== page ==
Nature’s Fury: the GLOF

Glofs, glacial lake outburst floods, play a prominent role in my book Truth-Teller Rebellion. Glofs occur each year and are every bit as horrific as in Truth-Teller Rebellion. Over five thousand people died last June when Chaurabari Lake, a lake spawned from the Chaurabari glacier in the Indian Himalayas, burst its banks after unusually hot weather. Global warming means there will be more glofs in the future, at least while there still are glaciers.

Fortunately, most glaciers are in the Arctic and Antarctica where they pose no threat, but many of the over forty Himalayan glaciers are potential man killers. Monitoring of glacial lakes can give an early warning of any threats. In fact, Chaurabari Lake was a known problem, although somehow this was not communicated to those in danger.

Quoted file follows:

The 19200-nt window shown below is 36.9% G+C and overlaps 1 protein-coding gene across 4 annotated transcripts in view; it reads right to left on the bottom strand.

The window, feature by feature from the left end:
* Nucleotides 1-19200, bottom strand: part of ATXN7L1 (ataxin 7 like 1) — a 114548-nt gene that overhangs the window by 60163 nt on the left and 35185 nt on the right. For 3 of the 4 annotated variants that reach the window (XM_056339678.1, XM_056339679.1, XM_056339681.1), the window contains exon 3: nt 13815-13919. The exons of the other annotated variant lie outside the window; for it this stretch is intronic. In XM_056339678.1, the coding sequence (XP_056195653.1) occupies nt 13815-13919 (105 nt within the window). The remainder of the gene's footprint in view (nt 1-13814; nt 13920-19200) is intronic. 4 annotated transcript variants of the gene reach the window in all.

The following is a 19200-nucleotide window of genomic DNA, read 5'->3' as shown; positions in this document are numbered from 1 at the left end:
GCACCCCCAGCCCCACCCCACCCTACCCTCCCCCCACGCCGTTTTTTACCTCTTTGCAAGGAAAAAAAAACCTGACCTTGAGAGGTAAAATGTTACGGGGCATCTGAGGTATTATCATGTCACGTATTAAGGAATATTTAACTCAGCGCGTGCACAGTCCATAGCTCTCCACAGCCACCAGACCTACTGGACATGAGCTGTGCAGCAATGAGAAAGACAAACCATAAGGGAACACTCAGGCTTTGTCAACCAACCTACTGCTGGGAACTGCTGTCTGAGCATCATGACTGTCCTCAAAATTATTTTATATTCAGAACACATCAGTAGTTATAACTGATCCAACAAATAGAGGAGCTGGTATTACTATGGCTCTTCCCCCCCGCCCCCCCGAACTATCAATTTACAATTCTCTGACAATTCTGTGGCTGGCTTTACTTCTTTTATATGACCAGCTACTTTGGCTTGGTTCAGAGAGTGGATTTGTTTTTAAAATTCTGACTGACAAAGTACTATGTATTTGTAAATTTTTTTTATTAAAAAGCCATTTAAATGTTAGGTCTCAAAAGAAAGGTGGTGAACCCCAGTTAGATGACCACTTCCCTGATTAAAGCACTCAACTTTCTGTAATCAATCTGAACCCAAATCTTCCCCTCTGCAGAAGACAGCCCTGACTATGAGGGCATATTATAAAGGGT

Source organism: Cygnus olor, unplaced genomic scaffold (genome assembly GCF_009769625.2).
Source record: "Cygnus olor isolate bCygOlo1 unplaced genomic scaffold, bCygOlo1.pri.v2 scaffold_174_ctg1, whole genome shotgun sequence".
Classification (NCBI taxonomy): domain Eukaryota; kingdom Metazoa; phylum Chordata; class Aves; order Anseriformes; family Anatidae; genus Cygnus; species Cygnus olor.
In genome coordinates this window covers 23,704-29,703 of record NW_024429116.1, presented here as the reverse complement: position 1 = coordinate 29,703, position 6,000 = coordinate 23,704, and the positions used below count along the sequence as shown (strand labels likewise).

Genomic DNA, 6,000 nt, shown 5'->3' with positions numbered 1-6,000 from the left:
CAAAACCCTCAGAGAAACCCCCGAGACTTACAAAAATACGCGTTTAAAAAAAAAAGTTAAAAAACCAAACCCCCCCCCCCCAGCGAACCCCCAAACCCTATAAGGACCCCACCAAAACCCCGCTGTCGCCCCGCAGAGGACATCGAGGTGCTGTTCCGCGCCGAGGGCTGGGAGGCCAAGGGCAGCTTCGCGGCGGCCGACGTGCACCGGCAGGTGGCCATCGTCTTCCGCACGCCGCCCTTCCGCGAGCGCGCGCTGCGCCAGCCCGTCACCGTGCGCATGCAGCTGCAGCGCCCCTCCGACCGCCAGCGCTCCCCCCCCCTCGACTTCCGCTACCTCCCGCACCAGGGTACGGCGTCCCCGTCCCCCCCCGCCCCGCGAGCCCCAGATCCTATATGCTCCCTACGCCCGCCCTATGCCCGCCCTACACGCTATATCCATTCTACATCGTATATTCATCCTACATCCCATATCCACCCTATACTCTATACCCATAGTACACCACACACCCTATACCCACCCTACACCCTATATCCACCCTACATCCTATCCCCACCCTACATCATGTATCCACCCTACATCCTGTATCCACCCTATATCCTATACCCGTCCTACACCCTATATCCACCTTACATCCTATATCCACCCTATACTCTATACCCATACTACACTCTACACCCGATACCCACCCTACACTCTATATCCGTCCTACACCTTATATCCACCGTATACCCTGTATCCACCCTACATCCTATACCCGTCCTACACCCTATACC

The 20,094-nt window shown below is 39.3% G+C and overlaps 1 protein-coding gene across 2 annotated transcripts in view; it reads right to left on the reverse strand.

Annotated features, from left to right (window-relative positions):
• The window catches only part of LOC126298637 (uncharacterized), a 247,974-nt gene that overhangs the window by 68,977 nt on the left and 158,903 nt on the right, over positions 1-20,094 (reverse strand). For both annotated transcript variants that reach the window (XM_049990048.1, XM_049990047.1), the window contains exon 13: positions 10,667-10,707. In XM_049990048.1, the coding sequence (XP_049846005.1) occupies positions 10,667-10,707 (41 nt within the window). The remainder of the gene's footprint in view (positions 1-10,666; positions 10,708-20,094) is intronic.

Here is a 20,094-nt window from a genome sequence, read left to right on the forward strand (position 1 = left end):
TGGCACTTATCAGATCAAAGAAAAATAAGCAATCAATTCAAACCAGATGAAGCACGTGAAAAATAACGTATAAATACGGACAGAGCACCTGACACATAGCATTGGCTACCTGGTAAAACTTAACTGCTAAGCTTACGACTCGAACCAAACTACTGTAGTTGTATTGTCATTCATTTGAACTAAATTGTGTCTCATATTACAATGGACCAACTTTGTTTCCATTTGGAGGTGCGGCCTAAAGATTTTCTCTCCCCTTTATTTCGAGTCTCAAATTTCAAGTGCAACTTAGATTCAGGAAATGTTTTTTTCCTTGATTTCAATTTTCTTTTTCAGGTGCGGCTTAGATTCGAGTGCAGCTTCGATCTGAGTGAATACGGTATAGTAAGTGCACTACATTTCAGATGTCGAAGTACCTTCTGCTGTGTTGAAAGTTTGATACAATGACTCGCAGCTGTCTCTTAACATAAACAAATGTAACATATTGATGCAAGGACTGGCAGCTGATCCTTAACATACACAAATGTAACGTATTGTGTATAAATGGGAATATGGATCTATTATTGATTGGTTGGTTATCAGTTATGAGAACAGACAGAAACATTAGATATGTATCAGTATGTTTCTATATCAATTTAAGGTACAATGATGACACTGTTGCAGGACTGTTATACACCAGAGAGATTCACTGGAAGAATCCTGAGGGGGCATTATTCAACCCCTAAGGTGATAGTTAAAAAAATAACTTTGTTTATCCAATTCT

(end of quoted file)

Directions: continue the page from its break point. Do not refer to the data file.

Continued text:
Present glofs are small beans compared to the Missoula Floods that carved the coulees of eastern Washington fifteen thousand years ago at the end of the last Ice Age. Three thousand square mile Lake Missoula in Montana went through a fifty-odd year cycle of filling and bursting. When the ice dam blocking it gave way, Lake Missoula would hurl towards the Pacific Ocean hundreds of miles away at speeds up to eighty miles per hour and with a volume many times all the present rivers of the world. Dry Falls in eastern Washington’s Grand Coulee was formed by the Missoula Floods. At three and a half miles wide it’s believed to have been the largest waterfall ever seen on Earth. Today it’s still impressive even without water going over it. I’ve caught trout in the lake below the falls while watching deer feed along the precipice’s face.

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